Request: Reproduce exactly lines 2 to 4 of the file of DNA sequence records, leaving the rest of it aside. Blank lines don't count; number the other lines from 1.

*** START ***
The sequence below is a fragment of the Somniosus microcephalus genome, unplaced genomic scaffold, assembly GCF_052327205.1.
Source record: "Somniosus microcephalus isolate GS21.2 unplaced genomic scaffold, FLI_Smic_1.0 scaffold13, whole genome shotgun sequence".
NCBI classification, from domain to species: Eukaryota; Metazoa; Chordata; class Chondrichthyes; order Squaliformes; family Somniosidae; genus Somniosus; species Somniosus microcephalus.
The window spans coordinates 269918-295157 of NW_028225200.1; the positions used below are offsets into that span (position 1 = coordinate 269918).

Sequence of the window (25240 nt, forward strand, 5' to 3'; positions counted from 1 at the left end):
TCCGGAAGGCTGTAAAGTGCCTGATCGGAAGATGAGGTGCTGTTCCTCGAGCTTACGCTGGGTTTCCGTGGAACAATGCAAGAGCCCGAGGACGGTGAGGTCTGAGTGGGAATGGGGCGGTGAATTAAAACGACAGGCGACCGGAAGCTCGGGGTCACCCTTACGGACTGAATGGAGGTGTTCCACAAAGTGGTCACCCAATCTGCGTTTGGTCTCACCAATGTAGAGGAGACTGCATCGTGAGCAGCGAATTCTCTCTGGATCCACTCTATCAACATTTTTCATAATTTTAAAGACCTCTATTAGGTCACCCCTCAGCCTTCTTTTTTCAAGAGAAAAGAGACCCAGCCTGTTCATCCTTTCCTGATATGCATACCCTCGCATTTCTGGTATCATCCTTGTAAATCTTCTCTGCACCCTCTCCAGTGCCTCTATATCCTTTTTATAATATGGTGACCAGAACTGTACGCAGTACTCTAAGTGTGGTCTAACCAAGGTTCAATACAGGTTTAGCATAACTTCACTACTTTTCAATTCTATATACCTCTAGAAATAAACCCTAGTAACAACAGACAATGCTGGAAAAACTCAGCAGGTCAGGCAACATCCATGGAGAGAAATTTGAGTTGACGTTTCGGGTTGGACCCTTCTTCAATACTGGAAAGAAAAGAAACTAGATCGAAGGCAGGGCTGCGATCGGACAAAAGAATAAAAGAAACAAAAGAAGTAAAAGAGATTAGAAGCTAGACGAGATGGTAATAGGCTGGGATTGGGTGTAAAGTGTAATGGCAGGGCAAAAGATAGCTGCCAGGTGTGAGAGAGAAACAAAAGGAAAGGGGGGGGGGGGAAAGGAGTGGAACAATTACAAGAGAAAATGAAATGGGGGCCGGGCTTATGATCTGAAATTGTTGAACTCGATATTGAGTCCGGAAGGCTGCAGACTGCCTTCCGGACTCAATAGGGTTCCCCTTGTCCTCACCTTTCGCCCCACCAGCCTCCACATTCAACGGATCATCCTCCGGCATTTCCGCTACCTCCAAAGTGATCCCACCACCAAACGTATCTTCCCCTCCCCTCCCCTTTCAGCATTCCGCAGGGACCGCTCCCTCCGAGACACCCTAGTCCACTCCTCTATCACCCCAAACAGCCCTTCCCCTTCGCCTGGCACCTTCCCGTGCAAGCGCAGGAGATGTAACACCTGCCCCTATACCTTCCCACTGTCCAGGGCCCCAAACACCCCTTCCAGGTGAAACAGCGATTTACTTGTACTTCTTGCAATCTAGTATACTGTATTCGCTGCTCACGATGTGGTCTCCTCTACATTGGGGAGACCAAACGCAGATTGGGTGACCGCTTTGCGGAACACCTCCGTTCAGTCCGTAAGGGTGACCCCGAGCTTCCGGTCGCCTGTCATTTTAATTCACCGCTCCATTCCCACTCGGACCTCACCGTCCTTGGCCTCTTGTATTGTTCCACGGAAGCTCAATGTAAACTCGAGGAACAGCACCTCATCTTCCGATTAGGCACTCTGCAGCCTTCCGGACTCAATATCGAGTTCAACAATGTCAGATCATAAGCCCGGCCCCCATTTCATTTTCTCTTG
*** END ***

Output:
Source record: "Somniosus microcephalus isolate GS21.2 unplaced genomic scaffold, FLI_Smic_1.0 scaffold13, whole genome shotgun sequence".
NCBI classification, from domain to species: Eukaryota; Metazoa; Chordata; class Chondrichthyes; order Squaliformes; family Somniosidae; genus Somniosus; species Somniosus microcephalus.
The window spans coordinates 269918-295157 of NW_028225200.1; the positions used below are offsets into that span (position 1 = coordinate 269918).